I am interested in the intersection between social and military history and especially in the social and cultural impact of warfare in Europe. I have worked on a wide-range of subjects, from German political culture and national identity, to POW and veterans’ affairs, to the role of film in illuminating historical consciousness. I have two ongoing projects. The first project is entitled Dragonslayer, the Legend of Erich Ludendorff. Dragonslayer argues that despite Erich Ludendorff’s interwar political failures and relative personal isolation, he remained a powerful symbol of Germany’s past military prowess and the embodiment of many Germans’ fantasies of revenge for the lost war. The work follows Ludendorff’s life from the end of the war until his death in 1937 and traces the construction of a legend around him that gives insight into the political cultures of the Weimar Republic and the Third Reich. The first draft of that manuscript is complete, and I am searching for a publisher.
The second project, in its infancy, is a transnational study of the military and sports in the twentieth century. It grows out of my first book, where I encountered the strange fact that the association of Afrika Korps veterans staged an annual game of football (soccer) against a British 8th Army team. By the late 1950s, the aging veterans called off the contest against the (unaging) British conscripts. Having seen CSKA Moscow play when it was still the official team of the Soviet Army and attended numerous American football and hockey games while a visiting professor at the United States Air Force Academy, I began to wonder how armed forces justified the expense of sports teams and why soldiers (and veterans) participated. Some of the answers are obvious. Sports builds fitness, promotes teamwork and aggressiveness. For soldiers, sports represent some small escape from military routine and an enjoyable leisure time activity. Those varied aims produce friction that I believe will reveal something of the nature of armed forces as both formal institutions using violence and as individuals and small groups pursuing their own aims. For the Afrika Korps veterans, for example, the football match exemplified the supposedly “fair fight” that they and Rommel had waged in North Africa in contrast to the “war of annihilation” that occurred on the Eastern Front. Since sports also resonate in the broader society, the study of these activities will allow me to trace the adaptation of armed forces to a globalizing world.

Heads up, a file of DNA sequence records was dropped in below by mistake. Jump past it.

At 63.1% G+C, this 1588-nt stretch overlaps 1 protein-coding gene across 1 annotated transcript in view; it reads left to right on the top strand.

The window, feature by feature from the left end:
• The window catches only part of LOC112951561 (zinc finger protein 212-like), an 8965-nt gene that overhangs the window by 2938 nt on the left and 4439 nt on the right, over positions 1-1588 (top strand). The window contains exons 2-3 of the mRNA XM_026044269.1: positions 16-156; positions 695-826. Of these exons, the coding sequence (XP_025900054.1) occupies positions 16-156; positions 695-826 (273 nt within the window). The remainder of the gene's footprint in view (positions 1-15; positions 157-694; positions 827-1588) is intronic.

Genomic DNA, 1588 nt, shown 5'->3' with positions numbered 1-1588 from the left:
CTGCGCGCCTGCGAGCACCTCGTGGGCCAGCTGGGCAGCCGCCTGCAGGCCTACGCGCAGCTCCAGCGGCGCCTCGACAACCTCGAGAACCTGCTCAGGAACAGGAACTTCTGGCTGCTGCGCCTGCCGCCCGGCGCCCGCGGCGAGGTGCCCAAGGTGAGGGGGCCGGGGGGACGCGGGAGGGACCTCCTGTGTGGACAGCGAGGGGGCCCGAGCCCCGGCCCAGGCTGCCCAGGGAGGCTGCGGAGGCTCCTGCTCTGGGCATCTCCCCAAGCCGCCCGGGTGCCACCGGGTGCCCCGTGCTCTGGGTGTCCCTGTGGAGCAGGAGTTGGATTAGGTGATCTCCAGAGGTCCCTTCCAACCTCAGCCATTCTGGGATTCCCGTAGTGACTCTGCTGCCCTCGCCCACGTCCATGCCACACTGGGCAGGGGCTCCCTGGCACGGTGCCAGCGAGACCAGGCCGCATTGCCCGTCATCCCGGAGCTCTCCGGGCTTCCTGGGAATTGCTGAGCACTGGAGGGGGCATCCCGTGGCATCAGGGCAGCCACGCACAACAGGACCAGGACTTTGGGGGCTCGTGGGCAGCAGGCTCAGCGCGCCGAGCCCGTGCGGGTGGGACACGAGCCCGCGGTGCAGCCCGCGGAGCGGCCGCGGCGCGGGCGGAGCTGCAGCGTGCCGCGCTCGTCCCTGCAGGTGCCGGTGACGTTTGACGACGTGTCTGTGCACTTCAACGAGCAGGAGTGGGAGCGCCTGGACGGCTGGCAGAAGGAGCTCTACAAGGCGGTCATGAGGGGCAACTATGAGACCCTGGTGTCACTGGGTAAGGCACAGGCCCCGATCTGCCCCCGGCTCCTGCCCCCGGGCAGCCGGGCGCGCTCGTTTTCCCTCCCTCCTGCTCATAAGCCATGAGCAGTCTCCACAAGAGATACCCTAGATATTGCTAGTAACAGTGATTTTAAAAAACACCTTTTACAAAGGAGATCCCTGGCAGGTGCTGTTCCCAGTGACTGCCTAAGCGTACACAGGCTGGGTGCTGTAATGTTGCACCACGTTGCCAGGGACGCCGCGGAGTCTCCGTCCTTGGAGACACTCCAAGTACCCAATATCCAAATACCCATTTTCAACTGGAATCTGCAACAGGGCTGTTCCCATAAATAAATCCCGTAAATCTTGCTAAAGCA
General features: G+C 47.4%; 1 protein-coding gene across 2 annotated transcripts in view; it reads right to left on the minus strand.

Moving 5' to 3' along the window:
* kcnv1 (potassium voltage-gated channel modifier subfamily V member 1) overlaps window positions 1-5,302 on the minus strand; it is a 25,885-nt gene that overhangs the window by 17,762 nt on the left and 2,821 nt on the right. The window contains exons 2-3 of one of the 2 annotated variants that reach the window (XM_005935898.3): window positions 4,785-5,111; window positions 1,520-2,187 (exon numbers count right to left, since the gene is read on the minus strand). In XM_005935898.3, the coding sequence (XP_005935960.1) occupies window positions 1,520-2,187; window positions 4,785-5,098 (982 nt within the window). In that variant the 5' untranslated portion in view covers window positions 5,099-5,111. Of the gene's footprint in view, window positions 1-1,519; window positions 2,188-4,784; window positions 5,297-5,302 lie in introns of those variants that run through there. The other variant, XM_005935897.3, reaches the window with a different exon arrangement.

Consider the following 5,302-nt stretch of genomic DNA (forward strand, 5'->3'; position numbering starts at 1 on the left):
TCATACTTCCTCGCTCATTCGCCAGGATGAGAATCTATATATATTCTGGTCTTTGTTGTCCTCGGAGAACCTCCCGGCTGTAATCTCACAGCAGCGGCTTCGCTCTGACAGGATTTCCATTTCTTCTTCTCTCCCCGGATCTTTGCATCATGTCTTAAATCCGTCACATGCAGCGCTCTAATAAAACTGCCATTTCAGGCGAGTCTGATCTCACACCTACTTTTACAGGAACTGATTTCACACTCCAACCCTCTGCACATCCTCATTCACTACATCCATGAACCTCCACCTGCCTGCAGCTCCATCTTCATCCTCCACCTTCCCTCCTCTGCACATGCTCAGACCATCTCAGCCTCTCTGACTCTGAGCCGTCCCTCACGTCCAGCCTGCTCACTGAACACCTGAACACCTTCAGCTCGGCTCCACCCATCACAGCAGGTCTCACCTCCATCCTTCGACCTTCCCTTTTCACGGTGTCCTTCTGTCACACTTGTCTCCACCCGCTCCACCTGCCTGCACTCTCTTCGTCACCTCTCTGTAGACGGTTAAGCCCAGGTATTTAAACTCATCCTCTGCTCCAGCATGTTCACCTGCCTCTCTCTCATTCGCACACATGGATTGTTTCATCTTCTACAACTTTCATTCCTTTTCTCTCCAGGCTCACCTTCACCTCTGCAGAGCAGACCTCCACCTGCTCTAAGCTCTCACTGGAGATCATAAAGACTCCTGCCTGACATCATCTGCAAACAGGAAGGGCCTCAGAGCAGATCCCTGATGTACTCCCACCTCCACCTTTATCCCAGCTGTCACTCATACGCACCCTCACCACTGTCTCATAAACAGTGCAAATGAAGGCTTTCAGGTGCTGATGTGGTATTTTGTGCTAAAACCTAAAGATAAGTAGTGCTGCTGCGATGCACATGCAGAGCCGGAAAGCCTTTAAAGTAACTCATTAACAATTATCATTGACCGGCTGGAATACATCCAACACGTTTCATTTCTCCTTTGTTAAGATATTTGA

I offer courses on European social, military, and film history. I can prepare graduate students in both German social and military history, or provide guidance to those interested in Europe as a primary or comparative field. I especially enjoy teaching comparative courses which seek to understand the way in which modern societies organize for and are transformed by war.